The Run - 1:36:28
While my run split is an improvement on last years run split I am running much faster now. I was determined to not overdo it at the start so I focused on form and attacked the first hill. I was amazed by how many spectators were cheering for me. It was an amazing atmosphere I felt good and when I checked my Garmin I was holding 4:05 pace and it felt easy. Right, this was going to be a good run. The first 5kms I felt really in control. After 5km I noticed my pace start to slip a little and this is where I was exposed. As soon as it started to hurt the voices in my head started, "you have your slot for next year", "you got a drafting penalty", "you wont go under 4:30". This stuff is normal, your mind doesn't always like what you try to do to your body. I pride myself on my ability to conquer the mental games during a triathlon. On Sunday, I lost. No sooner did it get hard did I give up. I contemplated walking, I would not push the pace. I just kept running. I have run fast and know how much you suffer for it On Sunday I was not willing to. It wasn't entirely mental. I was surprised how quickly my legs ran out of juice. But it was definitely a mental decision to stop pushing.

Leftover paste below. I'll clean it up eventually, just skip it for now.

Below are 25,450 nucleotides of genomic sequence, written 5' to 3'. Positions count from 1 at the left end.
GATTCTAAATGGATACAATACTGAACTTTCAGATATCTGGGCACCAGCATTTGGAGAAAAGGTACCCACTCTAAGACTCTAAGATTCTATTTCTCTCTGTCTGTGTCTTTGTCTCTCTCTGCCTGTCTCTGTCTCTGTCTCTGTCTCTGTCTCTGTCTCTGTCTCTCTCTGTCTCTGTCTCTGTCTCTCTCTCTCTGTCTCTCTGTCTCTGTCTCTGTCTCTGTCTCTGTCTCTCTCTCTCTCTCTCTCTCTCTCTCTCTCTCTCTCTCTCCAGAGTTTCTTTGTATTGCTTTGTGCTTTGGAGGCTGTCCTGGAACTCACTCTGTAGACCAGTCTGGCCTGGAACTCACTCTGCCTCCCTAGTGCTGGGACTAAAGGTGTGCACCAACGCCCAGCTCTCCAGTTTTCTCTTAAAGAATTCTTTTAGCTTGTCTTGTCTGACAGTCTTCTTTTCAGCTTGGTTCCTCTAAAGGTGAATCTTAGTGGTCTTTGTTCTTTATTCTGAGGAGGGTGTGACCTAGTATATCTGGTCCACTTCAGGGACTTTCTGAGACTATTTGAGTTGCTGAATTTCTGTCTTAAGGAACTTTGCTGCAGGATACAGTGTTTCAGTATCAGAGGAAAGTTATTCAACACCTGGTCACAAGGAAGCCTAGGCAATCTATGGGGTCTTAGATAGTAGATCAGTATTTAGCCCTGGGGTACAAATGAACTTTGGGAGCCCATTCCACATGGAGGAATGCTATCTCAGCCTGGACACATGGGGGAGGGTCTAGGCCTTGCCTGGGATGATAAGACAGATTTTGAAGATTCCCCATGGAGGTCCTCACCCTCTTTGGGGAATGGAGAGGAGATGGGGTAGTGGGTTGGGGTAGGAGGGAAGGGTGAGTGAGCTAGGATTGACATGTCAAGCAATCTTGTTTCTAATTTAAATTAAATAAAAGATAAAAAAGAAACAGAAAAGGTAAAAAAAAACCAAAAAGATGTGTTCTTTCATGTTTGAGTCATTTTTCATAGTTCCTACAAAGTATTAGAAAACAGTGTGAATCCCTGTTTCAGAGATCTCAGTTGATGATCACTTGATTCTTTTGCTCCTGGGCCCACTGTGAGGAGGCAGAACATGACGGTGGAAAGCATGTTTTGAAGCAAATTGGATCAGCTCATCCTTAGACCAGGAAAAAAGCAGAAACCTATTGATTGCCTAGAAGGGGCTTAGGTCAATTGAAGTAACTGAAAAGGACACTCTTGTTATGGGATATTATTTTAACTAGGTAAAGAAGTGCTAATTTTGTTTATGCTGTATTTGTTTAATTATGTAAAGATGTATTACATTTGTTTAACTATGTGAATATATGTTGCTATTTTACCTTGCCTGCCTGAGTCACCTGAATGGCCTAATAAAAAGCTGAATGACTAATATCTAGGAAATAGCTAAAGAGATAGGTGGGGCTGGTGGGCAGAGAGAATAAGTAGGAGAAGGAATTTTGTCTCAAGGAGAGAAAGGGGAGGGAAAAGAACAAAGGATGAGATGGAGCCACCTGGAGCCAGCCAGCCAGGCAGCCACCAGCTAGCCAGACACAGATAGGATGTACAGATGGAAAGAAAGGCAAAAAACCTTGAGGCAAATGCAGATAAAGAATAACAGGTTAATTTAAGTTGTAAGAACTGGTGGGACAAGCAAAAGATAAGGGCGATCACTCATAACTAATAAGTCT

I continued on the run and at the far turn around point I yelled at some police on bikes "Officer help, there's been a robbery! Someone stole my running legs!" I mean what the fuck?!?!? Clearly this shows just how my mind was not where it needed to be. I came home with a disappointing 4:40:14. Even without the penalty I was slower than last year. One of the highlights of the day was having another competitor named Leigh running next to me and say "this is only a warm up for next year? You're Tim Ford I follow you on Instagram". I crossed the finish line and I was gutted. I was disappointed because I didn't fight. As soon as it got tough I backed off. Last year at Western Sydney I exploded and had the worst day of my life. That was different. That day I could not force my body to cooperate. Today came down to me being mentally weak and I will tell you that this hurts much more than last year's race did.